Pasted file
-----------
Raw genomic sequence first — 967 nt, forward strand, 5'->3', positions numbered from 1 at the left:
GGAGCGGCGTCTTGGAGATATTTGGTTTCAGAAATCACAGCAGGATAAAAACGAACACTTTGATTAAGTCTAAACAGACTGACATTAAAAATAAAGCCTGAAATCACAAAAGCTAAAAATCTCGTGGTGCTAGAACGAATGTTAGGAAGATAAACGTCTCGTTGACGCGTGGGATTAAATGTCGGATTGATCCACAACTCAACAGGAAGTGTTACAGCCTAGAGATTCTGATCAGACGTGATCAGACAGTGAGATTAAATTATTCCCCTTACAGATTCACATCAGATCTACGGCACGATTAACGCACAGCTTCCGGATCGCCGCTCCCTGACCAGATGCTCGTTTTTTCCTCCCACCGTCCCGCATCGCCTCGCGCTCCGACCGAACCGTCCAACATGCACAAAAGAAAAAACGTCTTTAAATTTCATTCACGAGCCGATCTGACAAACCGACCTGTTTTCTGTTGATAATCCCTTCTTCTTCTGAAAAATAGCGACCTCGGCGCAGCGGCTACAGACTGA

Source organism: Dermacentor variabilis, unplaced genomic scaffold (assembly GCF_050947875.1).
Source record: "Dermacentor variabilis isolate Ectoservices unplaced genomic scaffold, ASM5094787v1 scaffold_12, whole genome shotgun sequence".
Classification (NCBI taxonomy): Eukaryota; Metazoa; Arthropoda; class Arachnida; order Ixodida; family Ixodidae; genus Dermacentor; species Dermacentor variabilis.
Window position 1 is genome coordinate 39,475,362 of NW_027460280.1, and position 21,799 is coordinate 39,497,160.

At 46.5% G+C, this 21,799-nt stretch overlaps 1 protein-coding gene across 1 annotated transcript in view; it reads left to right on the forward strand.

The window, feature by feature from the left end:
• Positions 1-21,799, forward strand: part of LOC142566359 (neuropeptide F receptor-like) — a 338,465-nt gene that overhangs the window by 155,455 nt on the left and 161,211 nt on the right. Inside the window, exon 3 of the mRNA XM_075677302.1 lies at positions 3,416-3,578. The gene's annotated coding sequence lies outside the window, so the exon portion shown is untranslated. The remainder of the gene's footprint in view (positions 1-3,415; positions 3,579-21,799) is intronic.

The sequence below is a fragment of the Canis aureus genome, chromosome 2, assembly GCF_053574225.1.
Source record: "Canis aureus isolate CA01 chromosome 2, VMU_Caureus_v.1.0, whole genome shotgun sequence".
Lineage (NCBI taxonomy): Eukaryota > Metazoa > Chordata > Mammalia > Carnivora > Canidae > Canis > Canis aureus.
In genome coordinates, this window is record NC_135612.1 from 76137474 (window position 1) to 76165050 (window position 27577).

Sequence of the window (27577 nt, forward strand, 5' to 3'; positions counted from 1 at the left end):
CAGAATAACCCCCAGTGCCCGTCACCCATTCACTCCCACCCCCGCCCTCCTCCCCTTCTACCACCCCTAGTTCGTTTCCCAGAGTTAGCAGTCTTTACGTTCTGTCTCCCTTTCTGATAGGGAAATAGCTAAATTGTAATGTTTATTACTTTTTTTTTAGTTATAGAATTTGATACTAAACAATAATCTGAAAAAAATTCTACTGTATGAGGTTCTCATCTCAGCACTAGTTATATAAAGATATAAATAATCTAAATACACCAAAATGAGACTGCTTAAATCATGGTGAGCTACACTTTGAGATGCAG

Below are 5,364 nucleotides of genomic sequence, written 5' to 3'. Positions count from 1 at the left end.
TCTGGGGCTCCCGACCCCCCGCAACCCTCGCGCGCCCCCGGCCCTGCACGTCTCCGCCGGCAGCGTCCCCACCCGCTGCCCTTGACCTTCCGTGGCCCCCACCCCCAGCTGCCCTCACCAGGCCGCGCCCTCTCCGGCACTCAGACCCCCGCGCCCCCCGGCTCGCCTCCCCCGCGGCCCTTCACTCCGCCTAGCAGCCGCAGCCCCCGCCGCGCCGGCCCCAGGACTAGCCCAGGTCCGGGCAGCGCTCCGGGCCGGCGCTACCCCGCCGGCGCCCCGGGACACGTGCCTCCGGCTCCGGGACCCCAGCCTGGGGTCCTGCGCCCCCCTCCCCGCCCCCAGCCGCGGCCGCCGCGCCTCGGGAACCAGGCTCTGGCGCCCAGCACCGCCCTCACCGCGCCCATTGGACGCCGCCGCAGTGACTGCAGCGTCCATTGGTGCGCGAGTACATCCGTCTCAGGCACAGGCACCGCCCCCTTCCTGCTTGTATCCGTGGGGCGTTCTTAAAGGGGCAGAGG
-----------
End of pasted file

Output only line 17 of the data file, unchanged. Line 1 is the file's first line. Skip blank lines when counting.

TCTGGGGCTCCCGACCCCCCGCAACCCTCGCGCGCCCCCGGCCCTGCACGTCTCCGCCGGCAGCGTCCCCACCCGCTGCCCTTGACCTTCCGTGGCCCCCACCCCCAGCTGCCCTCACCAGGCCGCGCCCTCTCCGGCACTCAGACCCCCGCGCCCCCCGGCTCGCCTCCCCCGCGGCCCTTCACTCCGCCTAGCAGCCGCAGCCCCCGCCGCGCCGGCCCCAGGACTAGCCCAGGTCCGGGCAGCGCTCCGGGCCGGCGCTACCCCGCCGGCGCCCCGGGACACGTGCCTCCGGCTCCGGGACCCCAGCCTGGGGTCCTGCGCCCCCCTCCCCGCCCCCAGCCGCGGCCGCCGCGCCTCGGGAACCAGGCTCTGGCGCCCAGCACCGCCCTCACCGCGCCCATTGGACGCCGCCGCAGTGACTGCAGCGTCCATTGGTGCGCGAGTACATCCGTCTCAGGCACAGGCACCGCCCCCTTCCTGCTTGTATCCGTGGGGCGTTCTTAAAGGGGCAGAGG